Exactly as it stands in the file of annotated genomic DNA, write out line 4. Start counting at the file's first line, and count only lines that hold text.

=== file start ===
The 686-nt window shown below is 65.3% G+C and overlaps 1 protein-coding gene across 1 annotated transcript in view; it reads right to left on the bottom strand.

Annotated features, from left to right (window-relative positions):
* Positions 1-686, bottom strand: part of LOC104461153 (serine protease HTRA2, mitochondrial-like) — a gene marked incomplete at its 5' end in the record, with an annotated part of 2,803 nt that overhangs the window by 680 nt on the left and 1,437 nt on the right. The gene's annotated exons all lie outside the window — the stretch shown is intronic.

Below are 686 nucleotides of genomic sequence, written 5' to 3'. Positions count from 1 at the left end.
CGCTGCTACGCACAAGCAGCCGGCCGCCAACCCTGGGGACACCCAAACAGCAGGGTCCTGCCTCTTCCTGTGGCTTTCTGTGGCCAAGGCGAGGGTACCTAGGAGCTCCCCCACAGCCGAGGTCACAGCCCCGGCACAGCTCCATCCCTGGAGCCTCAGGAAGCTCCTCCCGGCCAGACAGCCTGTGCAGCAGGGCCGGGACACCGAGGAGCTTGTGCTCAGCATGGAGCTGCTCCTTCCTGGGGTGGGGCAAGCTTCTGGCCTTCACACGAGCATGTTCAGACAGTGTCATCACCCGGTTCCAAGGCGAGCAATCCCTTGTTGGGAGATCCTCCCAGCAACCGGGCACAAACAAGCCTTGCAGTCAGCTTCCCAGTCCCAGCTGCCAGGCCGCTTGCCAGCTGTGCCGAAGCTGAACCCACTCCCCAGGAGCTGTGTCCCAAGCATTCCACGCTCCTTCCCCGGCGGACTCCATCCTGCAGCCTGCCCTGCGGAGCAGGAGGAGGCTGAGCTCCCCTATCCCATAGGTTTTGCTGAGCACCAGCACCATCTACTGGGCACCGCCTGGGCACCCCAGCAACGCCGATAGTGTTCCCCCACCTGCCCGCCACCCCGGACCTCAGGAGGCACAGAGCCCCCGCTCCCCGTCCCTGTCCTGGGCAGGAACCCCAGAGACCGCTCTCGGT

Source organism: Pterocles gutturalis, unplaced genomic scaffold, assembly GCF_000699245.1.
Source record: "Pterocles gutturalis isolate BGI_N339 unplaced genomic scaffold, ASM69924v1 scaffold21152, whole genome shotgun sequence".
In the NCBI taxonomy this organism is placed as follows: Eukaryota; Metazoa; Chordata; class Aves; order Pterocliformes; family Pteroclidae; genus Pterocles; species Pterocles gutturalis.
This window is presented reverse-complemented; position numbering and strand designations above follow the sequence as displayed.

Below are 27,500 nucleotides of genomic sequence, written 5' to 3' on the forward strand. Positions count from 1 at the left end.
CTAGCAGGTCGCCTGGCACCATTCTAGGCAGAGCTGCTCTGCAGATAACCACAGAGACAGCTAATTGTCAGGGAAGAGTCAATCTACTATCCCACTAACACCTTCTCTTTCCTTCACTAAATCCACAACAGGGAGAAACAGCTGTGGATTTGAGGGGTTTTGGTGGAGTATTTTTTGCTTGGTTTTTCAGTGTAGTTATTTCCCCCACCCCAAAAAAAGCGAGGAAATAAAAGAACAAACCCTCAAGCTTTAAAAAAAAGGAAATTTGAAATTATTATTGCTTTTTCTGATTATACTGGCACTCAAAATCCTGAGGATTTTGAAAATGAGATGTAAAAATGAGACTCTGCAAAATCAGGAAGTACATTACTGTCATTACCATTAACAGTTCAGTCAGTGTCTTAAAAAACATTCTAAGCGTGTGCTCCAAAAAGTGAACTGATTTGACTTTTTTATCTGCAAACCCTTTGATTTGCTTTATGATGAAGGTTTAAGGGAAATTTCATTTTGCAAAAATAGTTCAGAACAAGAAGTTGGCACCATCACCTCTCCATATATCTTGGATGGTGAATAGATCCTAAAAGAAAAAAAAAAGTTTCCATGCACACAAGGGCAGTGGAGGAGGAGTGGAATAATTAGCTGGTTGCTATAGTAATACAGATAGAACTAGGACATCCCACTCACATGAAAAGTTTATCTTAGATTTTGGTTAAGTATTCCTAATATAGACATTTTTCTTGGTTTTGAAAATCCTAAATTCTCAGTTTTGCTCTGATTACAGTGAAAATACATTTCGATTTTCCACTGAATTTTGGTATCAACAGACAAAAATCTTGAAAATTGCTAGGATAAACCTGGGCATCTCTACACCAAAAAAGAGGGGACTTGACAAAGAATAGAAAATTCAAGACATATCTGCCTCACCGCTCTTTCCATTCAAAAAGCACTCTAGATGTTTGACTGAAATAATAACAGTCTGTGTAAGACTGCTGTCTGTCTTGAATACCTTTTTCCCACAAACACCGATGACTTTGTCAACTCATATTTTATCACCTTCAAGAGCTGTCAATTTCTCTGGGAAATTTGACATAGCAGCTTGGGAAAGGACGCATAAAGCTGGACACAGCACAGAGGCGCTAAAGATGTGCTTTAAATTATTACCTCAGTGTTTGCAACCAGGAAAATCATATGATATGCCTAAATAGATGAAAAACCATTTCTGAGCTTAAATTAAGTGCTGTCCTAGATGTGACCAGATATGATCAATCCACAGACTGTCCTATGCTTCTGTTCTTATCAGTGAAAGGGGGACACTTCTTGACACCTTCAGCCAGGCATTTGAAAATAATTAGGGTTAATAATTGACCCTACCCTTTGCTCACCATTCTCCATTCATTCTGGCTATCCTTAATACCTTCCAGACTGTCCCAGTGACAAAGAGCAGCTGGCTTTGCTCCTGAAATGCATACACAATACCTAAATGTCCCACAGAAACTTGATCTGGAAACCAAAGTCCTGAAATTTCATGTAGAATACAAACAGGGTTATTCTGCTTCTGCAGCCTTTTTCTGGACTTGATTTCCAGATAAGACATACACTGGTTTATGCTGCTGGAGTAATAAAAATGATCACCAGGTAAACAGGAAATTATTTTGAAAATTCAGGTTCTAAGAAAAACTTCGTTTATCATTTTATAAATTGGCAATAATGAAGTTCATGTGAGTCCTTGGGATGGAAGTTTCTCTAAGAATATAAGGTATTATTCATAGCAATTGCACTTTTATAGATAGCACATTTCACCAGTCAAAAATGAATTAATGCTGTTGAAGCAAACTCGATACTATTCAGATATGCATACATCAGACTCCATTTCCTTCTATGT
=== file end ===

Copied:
Below are 686 nucleotides of genomic sequence, written 5' to 3'. Positions count from 1 at the left end.